·       No to endless socializing with people I don’t even particularly care for. No to large parties where no conversation is possible (mostly because you have nothing to say to fellow guests). Yes to small dinner parties with friends and prospective friends, where we can actually hear ourselves talk and listen to those speaking to us.
·       Declutter my life: not just of things that no longer bring me joy but also of people who only bring me down. A ruthless cull is in order, so that I can both simplify and sanitize my life. By the end, I hope to be left with a pared-down existence that allows me to appreciate what I have rather than bemoan what I don’t.
·       No more taking health and fitness for granted. From now on, sadly, it will be a slippery slope downhill. And the only way to make a controlled glide down is to invest time and energy in eating well and exercising right.
·       Ah no, you misunderstand. That doesn’t mean I am going to survive on salads and soups and turn away from dessert. Life is too short to eat rabbit food. Or to drink water rather than wine. But it will get shorter if I forget that magic word: moderation. So, I’m going to keep repeating it to myself in the hope that it sticks even when that pesky memory loss kicks in.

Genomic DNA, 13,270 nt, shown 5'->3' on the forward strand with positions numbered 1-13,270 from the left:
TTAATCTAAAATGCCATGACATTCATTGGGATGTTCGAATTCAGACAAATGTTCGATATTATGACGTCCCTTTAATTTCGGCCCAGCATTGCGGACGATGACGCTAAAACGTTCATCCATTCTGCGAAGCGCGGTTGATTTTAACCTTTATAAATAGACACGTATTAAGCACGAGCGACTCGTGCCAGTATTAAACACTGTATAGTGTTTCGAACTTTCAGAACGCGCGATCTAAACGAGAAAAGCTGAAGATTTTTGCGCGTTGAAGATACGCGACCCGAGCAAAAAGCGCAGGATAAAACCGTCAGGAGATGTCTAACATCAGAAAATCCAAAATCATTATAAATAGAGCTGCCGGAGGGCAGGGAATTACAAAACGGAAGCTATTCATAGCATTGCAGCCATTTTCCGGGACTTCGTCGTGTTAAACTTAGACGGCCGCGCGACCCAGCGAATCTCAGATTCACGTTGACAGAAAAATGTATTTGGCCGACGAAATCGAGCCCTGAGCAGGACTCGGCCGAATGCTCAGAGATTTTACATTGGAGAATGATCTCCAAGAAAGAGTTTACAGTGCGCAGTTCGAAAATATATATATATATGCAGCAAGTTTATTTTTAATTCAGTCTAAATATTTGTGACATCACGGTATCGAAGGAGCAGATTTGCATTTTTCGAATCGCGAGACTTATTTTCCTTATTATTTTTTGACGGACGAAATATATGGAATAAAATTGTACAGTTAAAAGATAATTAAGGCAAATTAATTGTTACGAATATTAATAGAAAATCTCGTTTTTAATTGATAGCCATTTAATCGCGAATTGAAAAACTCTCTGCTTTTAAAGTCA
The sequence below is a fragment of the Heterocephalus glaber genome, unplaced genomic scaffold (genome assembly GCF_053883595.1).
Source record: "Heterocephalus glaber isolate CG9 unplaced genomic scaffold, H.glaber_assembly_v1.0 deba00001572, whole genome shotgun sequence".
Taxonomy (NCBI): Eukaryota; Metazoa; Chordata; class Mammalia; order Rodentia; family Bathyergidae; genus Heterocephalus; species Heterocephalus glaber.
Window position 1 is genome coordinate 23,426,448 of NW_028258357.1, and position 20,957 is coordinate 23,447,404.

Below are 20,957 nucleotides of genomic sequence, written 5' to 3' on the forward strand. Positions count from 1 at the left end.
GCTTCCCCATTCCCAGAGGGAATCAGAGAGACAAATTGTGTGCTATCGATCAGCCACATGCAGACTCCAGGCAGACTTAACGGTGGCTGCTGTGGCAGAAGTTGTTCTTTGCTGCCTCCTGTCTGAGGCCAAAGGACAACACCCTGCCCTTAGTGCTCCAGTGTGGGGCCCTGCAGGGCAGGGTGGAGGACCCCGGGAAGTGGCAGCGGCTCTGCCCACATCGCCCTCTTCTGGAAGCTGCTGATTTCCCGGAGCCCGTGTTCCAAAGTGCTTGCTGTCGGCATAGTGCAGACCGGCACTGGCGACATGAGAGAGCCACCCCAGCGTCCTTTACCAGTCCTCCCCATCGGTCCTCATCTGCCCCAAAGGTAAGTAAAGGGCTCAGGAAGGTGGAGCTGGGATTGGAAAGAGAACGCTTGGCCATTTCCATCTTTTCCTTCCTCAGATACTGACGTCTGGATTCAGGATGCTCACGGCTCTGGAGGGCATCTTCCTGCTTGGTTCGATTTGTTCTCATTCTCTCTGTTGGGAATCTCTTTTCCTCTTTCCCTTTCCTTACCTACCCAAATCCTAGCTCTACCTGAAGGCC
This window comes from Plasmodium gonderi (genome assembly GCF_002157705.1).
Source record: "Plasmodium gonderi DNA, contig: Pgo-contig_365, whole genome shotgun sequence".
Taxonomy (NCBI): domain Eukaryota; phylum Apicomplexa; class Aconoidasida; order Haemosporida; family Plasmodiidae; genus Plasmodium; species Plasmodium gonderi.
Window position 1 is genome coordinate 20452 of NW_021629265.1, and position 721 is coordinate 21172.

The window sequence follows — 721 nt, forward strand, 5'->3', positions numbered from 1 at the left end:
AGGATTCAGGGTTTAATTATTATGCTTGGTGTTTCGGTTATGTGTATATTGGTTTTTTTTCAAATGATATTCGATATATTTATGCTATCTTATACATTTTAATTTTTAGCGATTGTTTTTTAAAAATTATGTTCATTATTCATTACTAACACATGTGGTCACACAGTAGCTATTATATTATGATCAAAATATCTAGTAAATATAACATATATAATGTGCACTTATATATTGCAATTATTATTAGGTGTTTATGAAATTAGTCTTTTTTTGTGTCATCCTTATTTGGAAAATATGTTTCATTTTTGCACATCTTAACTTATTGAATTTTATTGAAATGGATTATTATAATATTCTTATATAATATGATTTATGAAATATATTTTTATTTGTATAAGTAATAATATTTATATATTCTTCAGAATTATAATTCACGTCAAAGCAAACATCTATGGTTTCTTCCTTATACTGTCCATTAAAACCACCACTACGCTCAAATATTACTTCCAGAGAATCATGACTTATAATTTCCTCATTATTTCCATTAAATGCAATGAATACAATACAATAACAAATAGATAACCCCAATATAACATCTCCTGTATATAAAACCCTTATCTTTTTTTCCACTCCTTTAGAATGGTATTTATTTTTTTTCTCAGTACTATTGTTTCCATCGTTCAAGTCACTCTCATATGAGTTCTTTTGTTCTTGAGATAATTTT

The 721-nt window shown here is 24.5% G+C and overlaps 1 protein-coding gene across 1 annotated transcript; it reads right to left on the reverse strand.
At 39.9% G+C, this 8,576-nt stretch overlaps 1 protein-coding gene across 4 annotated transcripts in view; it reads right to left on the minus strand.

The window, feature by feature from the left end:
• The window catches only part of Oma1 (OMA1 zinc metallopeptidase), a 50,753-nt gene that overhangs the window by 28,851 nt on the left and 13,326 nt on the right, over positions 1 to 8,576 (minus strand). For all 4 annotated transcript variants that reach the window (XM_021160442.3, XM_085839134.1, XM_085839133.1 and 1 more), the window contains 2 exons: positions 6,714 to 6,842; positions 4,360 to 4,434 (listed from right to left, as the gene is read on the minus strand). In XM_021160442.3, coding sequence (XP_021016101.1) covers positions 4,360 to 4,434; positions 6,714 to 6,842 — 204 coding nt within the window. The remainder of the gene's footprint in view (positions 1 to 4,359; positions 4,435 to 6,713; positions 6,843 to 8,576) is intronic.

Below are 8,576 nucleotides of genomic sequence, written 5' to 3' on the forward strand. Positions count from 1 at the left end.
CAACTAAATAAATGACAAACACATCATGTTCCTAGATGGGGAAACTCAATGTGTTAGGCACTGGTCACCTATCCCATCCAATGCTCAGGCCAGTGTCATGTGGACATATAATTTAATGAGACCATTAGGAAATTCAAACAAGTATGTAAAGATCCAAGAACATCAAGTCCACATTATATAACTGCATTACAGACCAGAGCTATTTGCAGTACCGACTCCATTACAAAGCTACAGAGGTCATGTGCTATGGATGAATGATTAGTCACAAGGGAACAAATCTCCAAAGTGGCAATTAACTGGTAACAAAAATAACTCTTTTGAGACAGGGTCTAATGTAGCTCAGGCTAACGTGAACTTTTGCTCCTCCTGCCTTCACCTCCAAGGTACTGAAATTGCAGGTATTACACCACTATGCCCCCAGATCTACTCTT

So, that is my magic formula for getting through the rest of my days. Read, write, travel, play. And yes, eat, drink and be merry…Well, you know how that one goes.

And a belated (or early) Happy New Year to you all, whichever one you choose to celebrate.

Thursday, November 3, 2016

Eat, Pray, Love

Let's mark Diwali as a Festival of Lights, not a Celebration of Excess

My childhood memories of Diwali revolve around (no, not shopping, crackers or mithai) cleaning. Yes, you read that right: cleaning. As a child I rapidly came to recognize that the first sign that the Festival of Lights was around the corner was that industrial-scale cleaning would commence in the Goswami household.

Entire rooms would be cleared out so that they could be washed and swabbed and swept until the floor was clean enough to eat off. The 'special crockery' that lived in the cupboard all year long, and was never used for fear of breakage, would be brought out ceremonially to be given a good scrubbing before it went right back on the shelves. The silver would be polished, the bronze given a good seeing-to. And all the Gods and Goddesses that presided over the Puja room would be ritually bathed and clad in brand-new clothes.

All of this was, of course, a communal activity, with the entire household pitching in to do their bit. Even the kids who were too young to be of much help would be handed a dusting cloth and sent forth to do their best.

I know it doesn't sound like it, but it was enormous fun. So much so that even now, when the weather starts to change and the air begins to hint at Diwali, my thoughts go back to my childhood home in Calcutta and our annual Diwali clean-out. I flash back to the vision of all the household furniture piled up high in the verandah to be given a little lick and polish, while the rooms were flushed of the dust accumulated in corners over the year. Which perhaps explains why to this day, to me, nothing says Diwali like the smell of soap-suds and bleach.